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COVID-19: Newport orders masks in town’s schools through Oct. 14

Valley News Staff Writer
Published: 9/24/2021 9:46:42 PM
Modified: 9/24/2021 10:11:55 PM

NEWPORT, N.H. — School officials are taking steps to deal with a growing number of COVID-19 cases in Newport schools.

The Newport School Board voted, 3-1, on Thursday to require masks in the town’s schools at least through Oct. 14, said Brendan Minnihan, Newport’s superintendent.

The vote came as the schools have a total of 32 COVID-19 cases, including 15 at the middle school, 10 at Richards School and preschool, and seven at the high school, Minnihan said.

The board voted, 3-0, last month to begin the year with masks optional, moving to a requirement in individual schools once three or more cases were identified there. The middle school instituted masks last week as cases began to crop up.

Elsewhere in Newport, Woodlawn Care Center also has an ongoing outbreak. As of Thursday, Woodlawn’s outbreak consisted of a total of 12 cases, including seven residents and five employees, according to the nursing home’s Facebook page. Three workers and four residents have recovered.

Testing at Woodlawn showed no new cases this week. If the facility goes another week without new cases, it will be able to leave outbreak status and return to more normal visiting routines.

Newport sits in the top spot on the New Hampshire side of the Upper Valley in terms of COVID-19 case rates. As of Thursday, Newport had 53 new cases in the past two weeks, for a rate of 834 cases per 100,000 people, according to the state’s online information dashboard. Charlestown was the runner-up with 38 new cases in the past two weeks, for a rate of 752 per 100,000 people.

Newport also is among the Upper Valley communities with lower vaccination rates. About 48% of Newport residents have been fully vaccinated and just 22% of those between the ages of 12 and 19. Statewide, 54% of Granite Staters have been fully vaccinated.

Sign-up for boosters starts in Vermont

MONTPELIER — Vermonters ages 80 and older can now sign up for a Pfizer vaccine booster shot against COVID-19, and eligibility will be expanded in a week to those ages 18 to 64 who have underlying medical conditions, state officials said Friday.

The Centers for Disease Control and Prevention on Thursday endorsed booster shots for millions of older or otherwise vulnerable Americans six months after receiving their second dose.

Vermont has set up a registration schedule for statewide clinics broken down by age groups.

Vermonters ages 75 and older can start signing up for booster shot appointments on Monday, followed by 70 and up on Wednesday and 65 and older next Friday, Oct. 1.

Booster shots are available where Pfizer vaccines are offered, including at a Health Department clinic, pharmacy or health care provider, state officials said. People must make an appointment to get a shot at a state clinic and are asked to bring their vaccine cards with them. Information can be found on the Vermont Health Department website.

“Even though COVID-19 vaccines currently available in the United States are highly effective, a booster dose gives your body extra protection,” Health Commissioner Dr. Mark Levine said in a written statement. “Getting vaccinated — and receiving a booster shot when you are eligible — is especially important as the world continues to face the delta variant of the virus that causes COVID-19.”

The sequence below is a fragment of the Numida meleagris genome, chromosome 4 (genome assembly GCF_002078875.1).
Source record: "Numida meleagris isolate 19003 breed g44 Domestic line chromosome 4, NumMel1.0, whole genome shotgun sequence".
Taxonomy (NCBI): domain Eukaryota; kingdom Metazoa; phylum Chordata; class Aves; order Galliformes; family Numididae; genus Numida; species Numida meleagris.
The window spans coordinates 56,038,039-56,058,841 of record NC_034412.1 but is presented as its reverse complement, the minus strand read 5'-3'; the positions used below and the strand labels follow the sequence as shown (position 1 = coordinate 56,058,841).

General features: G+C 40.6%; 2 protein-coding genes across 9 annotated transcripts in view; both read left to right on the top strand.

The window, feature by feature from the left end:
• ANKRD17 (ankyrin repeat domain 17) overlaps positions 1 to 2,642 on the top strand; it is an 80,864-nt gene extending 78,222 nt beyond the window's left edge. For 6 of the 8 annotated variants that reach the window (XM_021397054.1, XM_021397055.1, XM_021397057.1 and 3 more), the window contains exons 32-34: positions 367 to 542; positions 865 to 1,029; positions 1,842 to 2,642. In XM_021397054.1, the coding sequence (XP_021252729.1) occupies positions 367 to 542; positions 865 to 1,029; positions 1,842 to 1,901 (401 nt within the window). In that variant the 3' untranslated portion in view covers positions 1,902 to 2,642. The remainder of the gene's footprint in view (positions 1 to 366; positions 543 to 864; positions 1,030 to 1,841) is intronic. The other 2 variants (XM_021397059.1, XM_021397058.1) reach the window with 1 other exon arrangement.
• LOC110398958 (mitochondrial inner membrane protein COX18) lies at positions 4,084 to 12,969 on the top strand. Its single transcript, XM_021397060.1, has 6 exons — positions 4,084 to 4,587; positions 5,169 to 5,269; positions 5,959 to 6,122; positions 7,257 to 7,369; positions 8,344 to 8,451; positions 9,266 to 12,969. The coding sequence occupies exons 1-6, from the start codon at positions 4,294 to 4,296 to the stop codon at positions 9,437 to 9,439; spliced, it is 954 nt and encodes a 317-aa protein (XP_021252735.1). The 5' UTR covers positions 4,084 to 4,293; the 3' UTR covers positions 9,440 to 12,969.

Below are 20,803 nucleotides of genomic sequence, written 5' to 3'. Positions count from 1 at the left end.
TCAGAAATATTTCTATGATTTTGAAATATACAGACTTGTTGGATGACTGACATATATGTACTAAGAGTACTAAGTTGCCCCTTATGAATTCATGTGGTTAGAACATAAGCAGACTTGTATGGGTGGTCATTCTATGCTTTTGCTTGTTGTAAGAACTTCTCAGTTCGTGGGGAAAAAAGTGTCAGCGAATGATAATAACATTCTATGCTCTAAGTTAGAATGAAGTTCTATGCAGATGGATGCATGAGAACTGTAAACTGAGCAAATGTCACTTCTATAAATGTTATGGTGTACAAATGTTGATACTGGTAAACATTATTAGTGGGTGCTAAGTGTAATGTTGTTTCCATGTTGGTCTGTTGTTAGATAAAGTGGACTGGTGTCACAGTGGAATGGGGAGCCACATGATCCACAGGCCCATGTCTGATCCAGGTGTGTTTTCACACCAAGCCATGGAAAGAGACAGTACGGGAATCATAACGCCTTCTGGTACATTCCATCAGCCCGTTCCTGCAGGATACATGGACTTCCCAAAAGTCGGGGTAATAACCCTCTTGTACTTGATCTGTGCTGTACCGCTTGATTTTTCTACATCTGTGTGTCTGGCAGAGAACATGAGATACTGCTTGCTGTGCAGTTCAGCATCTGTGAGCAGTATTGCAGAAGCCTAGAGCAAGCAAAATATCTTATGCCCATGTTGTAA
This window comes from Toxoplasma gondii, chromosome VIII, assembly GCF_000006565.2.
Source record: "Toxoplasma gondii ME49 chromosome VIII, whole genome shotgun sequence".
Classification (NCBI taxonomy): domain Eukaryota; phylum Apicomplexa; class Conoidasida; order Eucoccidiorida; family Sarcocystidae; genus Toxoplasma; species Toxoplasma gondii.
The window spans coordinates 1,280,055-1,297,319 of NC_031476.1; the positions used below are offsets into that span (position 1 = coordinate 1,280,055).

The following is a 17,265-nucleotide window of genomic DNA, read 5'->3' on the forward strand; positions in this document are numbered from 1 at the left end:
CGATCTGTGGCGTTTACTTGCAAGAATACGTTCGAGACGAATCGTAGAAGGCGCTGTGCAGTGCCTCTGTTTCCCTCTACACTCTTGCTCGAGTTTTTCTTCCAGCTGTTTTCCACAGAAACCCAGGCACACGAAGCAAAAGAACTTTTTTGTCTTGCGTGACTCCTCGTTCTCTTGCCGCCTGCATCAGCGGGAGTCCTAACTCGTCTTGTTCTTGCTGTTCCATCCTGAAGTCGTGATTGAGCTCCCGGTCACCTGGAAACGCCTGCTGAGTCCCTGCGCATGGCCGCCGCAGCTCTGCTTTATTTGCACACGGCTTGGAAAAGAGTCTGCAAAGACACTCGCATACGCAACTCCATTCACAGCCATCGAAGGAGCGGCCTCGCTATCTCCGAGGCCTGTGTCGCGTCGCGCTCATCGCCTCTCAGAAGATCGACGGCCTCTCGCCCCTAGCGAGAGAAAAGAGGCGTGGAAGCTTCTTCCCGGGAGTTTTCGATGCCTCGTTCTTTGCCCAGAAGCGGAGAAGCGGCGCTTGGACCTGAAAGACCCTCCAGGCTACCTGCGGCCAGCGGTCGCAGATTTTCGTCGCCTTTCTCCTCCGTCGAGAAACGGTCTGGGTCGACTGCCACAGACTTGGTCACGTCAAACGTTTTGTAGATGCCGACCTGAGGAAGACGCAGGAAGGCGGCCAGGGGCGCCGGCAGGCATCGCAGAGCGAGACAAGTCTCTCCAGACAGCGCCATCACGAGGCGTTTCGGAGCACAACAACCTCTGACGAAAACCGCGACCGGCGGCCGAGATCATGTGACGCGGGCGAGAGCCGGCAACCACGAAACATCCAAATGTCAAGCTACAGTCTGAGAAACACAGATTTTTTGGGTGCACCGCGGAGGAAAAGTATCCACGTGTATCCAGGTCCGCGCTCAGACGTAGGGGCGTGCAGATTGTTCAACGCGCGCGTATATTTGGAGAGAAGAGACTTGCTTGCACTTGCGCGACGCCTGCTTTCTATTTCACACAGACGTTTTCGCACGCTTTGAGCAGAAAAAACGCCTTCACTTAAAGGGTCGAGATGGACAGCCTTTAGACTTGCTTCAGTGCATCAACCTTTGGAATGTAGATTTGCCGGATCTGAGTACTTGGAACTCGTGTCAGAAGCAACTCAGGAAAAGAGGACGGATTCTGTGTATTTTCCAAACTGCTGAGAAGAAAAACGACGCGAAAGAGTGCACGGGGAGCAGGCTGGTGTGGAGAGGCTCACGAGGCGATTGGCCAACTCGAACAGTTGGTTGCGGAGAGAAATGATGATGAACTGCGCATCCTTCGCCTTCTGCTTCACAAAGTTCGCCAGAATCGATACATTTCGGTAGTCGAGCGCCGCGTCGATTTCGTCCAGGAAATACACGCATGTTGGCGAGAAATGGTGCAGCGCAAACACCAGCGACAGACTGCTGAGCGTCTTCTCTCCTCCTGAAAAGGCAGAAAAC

New Hampshire plan for boosters pending

WEST LEBANON — It is, as yet, unclear how people will access COVID-19 booster shots in the Granite State.

No plan for the boosters was available on the New Hampshire Department of Health and Human Services’ website as of Friday afternoon, but DHHS spokesman Jake Leon said the agency “is currently reviewing the CDC’s recommendations in an effort to help health care providers ... prepare to begin providing boosters early next week.”

Audra Burns, a spokeswoman for Dartmouth-Hitchcock, also said she expects the state to release information about boosters by early next week.

Earlier this week, the Food & Drug Administration expanded the emergency use authorization for the Pfizer vaccine, allowing for a third booster shot six months after a second Pfizer dose for people 65 years and older, as well as younger people at high risk of serious illness or exposure to the disease.

Mascoma superintendent asks for community’s help

CANAAN — Mascoma Valley Regional School District’s superintendent is seeking the community’s help in preventing cases of COVID-19 from affecting the schools.

Superintendent Amanda Isabelle announced the 11th current case at Indian River School in a message to families on Friday. She said the cases are spread across 10 classrooms, indicating that the virus is not being transmitted within the school, but within the community.

“Your behavior outside the school setting impacts our schools,” she said.

She asked that community members avoid large gatherings, noting that positive cases have been traced to birthday parties, family gatherings and concerts.

All 11 cases at Indian River had symptoms, she said. So she urged people to stay home from school when sick even with mild, “cold-like” symptoms.

Because 10 of the 11 cases are in unvaccinated students, Isabelle also urged members of the community age 12 and older to get vaccinated.

Material from the Associated Press was used in this report.

Nora Doyle-Burr can be reached at ndoyleburr@vnews.com or 603-727-3213.




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